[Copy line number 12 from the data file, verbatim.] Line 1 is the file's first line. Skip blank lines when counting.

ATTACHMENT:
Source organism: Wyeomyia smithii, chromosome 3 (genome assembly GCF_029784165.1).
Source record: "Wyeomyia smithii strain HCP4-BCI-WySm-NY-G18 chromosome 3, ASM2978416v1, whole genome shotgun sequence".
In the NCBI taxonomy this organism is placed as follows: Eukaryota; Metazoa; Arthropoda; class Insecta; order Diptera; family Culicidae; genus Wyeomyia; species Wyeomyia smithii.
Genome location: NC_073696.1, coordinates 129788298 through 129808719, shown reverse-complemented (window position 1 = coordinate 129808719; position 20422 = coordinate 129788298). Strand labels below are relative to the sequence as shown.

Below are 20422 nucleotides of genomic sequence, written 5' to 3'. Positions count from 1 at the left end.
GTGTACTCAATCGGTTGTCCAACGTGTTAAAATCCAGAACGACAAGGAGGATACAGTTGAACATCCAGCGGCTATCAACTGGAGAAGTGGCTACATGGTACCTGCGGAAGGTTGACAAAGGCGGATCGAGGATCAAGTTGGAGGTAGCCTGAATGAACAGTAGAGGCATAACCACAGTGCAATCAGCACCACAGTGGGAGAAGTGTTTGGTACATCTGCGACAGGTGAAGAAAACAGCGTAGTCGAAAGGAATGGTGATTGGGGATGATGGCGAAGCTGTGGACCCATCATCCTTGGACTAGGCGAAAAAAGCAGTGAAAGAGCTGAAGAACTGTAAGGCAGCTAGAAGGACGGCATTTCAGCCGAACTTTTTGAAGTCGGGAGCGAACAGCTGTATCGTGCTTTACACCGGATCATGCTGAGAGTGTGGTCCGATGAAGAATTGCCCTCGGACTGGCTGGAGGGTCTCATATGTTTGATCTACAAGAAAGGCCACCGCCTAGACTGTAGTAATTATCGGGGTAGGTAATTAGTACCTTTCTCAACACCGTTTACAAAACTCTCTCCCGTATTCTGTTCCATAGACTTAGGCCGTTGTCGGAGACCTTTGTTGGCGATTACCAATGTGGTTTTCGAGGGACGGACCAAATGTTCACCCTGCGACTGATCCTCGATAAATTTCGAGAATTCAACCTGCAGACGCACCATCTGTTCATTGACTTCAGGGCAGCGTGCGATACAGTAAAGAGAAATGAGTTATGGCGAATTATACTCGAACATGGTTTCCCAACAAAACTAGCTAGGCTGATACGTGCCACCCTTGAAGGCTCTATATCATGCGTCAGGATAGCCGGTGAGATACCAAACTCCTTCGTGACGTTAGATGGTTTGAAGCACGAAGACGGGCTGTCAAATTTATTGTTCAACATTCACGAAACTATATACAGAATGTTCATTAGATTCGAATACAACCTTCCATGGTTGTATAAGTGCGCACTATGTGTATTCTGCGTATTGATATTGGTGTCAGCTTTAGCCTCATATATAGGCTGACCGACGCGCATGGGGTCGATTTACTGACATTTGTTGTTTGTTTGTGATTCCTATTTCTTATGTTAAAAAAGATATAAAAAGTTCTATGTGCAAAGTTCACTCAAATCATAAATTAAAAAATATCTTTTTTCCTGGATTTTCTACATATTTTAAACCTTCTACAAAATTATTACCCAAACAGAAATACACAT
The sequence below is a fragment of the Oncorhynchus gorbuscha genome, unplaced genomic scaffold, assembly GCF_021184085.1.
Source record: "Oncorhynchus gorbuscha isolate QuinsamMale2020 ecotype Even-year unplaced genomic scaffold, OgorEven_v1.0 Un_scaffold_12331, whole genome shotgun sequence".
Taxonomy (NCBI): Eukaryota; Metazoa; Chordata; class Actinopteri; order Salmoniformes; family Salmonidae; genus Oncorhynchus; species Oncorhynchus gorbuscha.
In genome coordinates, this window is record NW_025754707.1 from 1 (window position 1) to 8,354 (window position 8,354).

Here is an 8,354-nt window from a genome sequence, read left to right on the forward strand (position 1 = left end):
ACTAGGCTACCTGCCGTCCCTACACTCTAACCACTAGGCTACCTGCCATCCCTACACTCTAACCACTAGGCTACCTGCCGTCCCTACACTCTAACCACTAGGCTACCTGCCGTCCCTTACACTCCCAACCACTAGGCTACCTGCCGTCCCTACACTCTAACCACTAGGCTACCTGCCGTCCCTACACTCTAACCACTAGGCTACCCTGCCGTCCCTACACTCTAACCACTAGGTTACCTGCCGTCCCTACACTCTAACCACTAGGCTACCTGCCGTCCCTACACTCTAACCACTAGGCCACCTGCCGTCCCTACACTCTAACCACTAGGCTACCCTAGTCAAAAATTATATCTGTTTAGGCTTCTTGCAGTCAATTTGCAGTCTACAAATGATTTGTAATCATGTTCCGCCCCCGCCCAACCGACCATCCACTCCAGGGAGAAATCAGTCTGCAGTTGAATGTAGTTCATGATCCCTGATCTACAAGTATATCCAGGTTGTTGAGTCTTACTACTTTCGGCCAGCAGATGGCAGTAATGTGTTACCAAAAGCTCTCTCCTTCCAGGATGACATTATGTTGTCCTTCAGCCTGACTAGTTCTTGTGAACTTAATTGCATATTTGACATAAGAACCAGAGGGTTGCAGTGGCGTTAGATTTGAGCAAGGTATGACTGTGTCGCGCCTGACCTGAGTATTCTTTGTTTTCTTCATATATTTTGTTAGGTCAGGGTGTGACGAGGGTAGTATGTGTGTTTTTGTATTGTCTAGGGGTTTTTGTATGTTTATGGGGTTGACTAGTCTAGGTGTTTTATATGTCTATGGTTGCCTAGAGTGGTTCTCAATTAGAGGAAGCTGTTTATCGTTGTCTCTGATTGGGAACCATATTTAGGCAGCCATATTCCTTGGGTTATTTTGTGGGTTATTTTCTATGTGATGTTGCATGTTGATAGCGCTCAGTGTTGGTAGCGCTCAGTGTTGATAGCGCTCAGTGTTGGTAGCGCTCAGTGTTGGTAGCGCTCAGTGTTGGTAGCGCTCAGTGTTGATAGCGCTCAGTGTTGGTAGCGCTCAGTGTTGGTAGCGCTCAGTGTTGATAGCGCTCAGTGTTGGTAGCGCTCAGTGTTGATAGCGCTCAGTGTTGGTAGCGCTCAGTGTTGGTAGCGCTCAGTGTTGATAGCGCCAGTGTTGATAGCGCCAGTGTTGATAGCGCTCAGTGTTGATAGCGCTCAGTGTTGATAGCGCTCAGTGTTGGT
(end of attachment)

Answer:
ACTAGGCTACCTGCCGTCCCTACACTCTAACCACTAGGCTACCTGCCATCCCTACACTCTAACCACTAGGCTACCTGCCGTCCCTACACTCTAACCACTAGGCTACCTGCCGTCCCTTACACTCCCAACCACTAGGCTACCTGCCGTCCCTACACTCTAACCACTAGGCTACCTGCCGTCCCTACACTCTAACCACTAGGCTACCCTGCCGTCCCTACACTCTAACCACTAGGTTACCTGCCGTCCCTACACTCTAACCACTAGGCTACCTGCCGTCCCTACACTCTAACCACTAGGCCACCTGCCGTCCCTACACTCTAACCACTAGGCTACCCTAGTCAAAAATTATATCTGTTTAGGCTTCTTGCAGTCAATTTGCAGTCTACAAATGATTTGTAATCATGTTCCGCCCCCGCCCAACCGACCATCCACTCCAGGGAGAAATCAGTCTGCAGTTGAATGTAGTTCATGATCCCTGATCTACAAGTATATCCAGGTTGTTGAGTCTTACTACTTTCGGCCAGCAGATGGCAGTAATGTGTTACCAAAAGCTCTCTCCTTCCAGGATGACATTATGTTGTCCTTCAGCCTGACTAGTTCTTGTGAACTTAATTGCATATTTGACATAAGAACCAGAGGGTTGCAGTGGCGTTAGATTTGAGCAAGGTATGACTGTGTCGCGCCTGACCTGAGTATTCTTTGTTTTCTTCATATATTTTGTTAGGTCAGGGTGTGACGAGGGTAGTATGTGTGTTTTTGTATTGTCTAGGGGTTTTTGTATGTTTATGGGGTTGACTAGTCTAGGTGTTTTATATGTCTATGGTTGCCTAGAGTGGTTCTCAATTAGAGGAAGCTGTTTATCGTTGTCTCTGATTGGGAACCATATTTAGGCAGCCATATTCCTTGGGTTATTTTGTGGGTTATTTTCTATGTGATGTTGCATGTTGATAGCGCTCAGTGTTGGTAGCGCTCAGTGTTGATAGCGCTCAGTGTTGGTAGCGCTCAGTGTTGGTAGCGCTCAGTGTTGGTAGCGCTCAGTGTTGATAGCGCTCAGTGTTGGTAGCGCTCAGTGTTGGTAGCGCTCAGTGTTGATAGCGCTCAGTGTTGGTAGCGCTCAGTGTTGATAGCGCTCAGTGTTGGTAGCGCTCAGTGTTGGTAGCGCTCAGTGTTGATAGCGCCAGTGTTGATAGCGCCAGTGTTGATAGCGCTCAGTGTTGATAGCGCTCAGTGTTGATAGCGCTCAGTGTTGGT